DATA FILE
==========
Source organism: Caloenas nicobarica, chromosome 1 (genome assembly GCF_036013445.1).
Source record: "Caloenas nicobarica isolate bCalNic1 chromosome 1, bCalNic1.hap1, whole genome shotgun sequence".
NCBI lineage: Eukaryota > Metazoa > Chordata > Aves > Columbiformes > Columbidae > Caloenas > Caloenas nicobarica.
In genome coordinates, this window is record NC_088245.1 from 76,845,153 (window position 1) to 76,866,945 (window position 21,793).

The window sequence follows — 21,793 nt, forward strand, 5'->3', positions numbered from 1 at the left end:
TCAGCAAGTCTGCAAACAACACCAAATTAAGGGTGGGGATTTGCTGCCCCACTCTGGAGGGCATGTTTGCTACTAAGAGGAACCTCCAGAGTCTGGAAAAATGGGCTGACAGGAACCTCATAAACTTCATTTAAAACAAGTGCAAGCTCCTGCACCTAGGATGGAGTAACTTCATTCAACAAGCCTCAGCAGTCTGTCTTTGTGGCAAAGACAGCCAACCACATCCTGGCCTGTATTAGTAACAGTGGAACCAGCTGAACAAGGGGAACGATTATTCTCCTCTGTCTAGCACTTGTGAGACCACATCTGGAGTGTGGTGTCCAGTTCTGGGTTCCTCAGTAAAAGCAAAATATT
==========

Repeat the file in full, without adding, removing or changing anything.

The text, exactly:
Source organism: Caloenas nicobarica, chromosome 1 (genome assembly GCF_036013445.1).
Source record: "Caloenas nicobarica isolate bCalNic1 chromosome 1, bCalNic1.hap1, whole genome shotgun sequence".
NCBI lineage: Eukaryota > Metazoa > Chordata > Aves > Columbiformes > Columbidae > Caloenas > Caloenas nicobarica.
In genome coordinates, this window is record NC_088245.1 from 76,845,153 (window position 1) to 76,866,945 (window position 21,793).

The window sequence follows — 21,793 nt, forward strand, 5'->3', positions numbered from 1 at the left end:
TCAGCAAGTCTGCAAACAACACCAAATTAAGGGTGGGGATTTGCTGCCCCACTCTGGAGGGCATGTTTGCTACTAAGAGGAACCTCCAGAGTCTGGAAAAATGGGCTGACAGGAACCTCATAAACTTCATTTAAAACAAGTGCAAGCTCCTGCACCTAGGATGGAGTAACTTCATTCAACAAGCCTCAGCAGTCTGTCTTTGTGGCAAAGACAGCCAACCACATCCTGGCCTGTATTAGTAACAGTGGAACCAGCTGAACAAGGGGAACGATTATTCTCCTCTGTCTAGCACTTGTGAGACCACATCTGGAGTGTGGTGTCCAGTTCTGGGTTCCTCAGTAAAAGCAAAATATT